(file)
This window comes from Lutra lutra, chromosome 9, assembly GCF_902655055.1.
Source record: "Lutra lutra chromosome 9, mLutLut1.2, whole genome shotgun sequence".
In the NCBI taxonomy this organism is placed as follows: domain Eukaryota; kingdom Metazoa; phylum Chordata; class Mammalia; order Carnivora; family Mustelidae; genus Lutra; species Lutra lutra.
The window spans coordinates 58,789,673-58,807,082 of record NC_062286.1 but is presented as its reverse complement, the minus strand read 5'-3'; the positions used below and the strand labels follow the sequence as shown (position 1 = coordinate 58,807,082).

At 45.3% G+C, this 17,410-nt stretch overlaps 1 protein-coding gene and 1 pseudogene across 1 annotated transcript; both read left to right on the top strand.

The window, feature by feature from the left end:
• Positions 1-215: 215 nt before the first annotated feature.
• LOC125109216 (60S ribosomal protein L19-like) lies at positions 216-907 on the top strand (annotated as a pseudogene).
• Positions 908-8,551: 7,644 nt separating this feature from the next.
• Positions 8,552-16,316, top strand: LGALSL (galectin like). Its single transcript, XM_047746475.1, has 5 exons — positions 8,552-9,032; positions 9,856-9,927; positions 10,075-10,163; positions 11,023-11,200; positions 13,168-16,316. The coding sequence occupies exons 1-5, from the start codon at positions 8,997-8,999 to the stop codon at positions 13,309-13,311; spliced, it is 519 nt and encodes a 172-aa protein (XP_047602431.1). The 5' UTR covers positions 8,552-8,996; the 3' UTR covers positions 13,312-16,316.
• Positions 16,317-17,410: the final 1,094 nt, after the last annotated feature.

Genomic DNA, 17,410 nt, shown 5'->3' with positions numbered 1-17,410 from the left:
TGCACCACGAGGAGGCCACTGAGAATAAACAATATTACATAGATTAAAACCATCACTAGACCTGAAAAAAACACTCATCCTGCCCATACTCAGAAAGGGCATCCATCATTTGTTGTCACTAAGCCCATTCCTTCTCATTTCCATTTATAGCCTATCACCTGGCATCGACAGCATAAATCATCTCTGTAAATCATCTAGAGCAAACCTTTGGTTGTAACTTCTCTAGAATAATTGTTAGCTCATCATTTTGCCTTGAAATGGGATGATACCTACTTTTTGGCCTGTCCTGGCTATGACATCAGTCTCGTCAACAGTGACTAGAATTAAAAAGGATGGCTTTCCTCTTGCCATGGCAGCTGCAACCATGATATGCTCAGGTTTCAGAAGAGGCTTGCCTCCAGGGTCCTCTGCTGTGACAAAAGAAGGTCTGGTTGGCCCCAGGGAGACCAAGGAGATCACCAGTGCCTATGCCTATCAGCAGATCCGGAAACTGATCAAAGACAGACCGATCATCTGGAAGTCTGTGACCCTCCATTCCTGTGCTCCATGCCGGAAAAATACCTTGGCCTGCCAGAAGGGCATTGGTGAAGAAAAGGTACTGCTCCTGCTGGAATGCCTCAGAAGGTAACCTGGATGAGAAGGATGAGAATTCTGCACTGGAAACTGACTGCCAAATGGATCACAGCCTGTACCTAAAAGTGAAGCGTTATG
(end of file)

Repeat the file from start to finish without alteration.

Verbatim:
This window comes from Lutra lutra, chromosome 9, assembly GCF_902655055.1.
Source record: "Lutra lutra chromosome 9, mLutLut1.2, whole genome shotgun sequence".
In the NCBI taxonomy this organism is placed as follows: domain Eukaryota; kingdom Metazoa; phylum Chordata; class Mammalia; order Carnivora; family Mustelidae; genus Lutra; species Lutra lutra.
The window spans coordinates 58,789,673-58,807,082 of record NC_062286.1 but is presented as its reverse complement, the minus strand read 5'-3'; the positions used below and the strand labels follow the sequence as shown (position 1 = coordinate 58,807,082).

At 45.3% G+C, this 17,410-nt stretch overlaps 1 protein-coding gene and 1 pseudogene across 1 annotated transcript; both read left to right on the top strand.

The window, feature by feature from the left end:
• Positions 1-215: 215 nt before the first annotated feature.
• LOC125109216 (60S ribosomal protein L19-like) lies at positions 216-907 on the top strand (annotated as a pseudogene).
• Positions 908-8,551: 7,644 nt separating this feature from the next.
• Positions 8,552-16,316, top strand: LGALSL (galectin like). Its single transcript, XM_047746475.1, has 5 exons — positions 8,552-9,032; positions 9,856-9,927; positions 10,075-10,163; positions 11,023-11,200; positions 13,168-16,316. The coding sequence occupies exons 1-5, from the start codon at positions 8,997-8,999 to the stop codon at positions 13,309-13,311; spliced, it is 519 nt and encodes a 172-aa protein (XP_047602431.1). The 5' UTR covers positions 8,552-8,996; the 3' UTR covers positions 13,312-16,316.
• Positions 16,317-17,410: the final 1,094 nt, after the last annotated feature.

Genomic DNA, 17,410 nt, shown 5'->3' with positions numbered 1-17,410 from the left:
TGCACCACGAGGAGGCCACTGAGAATAAACAATATTACATAGATTAAAACCATCACTAGACCTGAAAAAAACACTCATCCTGCCCATACTCAGAAAGGGCATCCATCATTTGTTGTCACTAAGCCCATTCCTTCTCATTTCCATTTATAGCCTATCACCTGGCATCGACAGCATAAATCATCTCTGTAAATCATCTAGAGCAAACCTTTGGTTGTAACTTCTCTAGAATAATTGTTAGCTCATCATTTTGCCTTGAAATGGGATGATACCTACTTTTTGGCCTGTCCTGGCTATGACATCAGTCTCGTCAACAGTGACTAGAATTAAAAAGGATGGCTTTCCTCTTGCCATGGCAGCTGCAACCATGATATGCTCAGGTTTCAGAAGAGGCTTGCCTCCAGGGTCCTCTGCTGTGACAAAAGAAGGTCTGGTTGGCCCCAGGGAGACCAAGGAGATCACCAGTGCCTATGCCTATCAGCAGATCCGGAAACTGATCAAAGACAGACCGATCATCTGGAAGTCTGTGACCCTCCATTCCTGTGCTCCATGCCGGAAAAATACCTTGGCCTGCCAGAAGGGCATTGGTGAAGAAAAGGTACTGCTCCTGCTGGAATGCCTCAGAAGGTAACCTGGATGAGAAGGATGAGAATTCTGCACTGGAAACTGACTGCCAAATGGATCACAGCCTGTACCTAAAAGTGAAGCGTTATG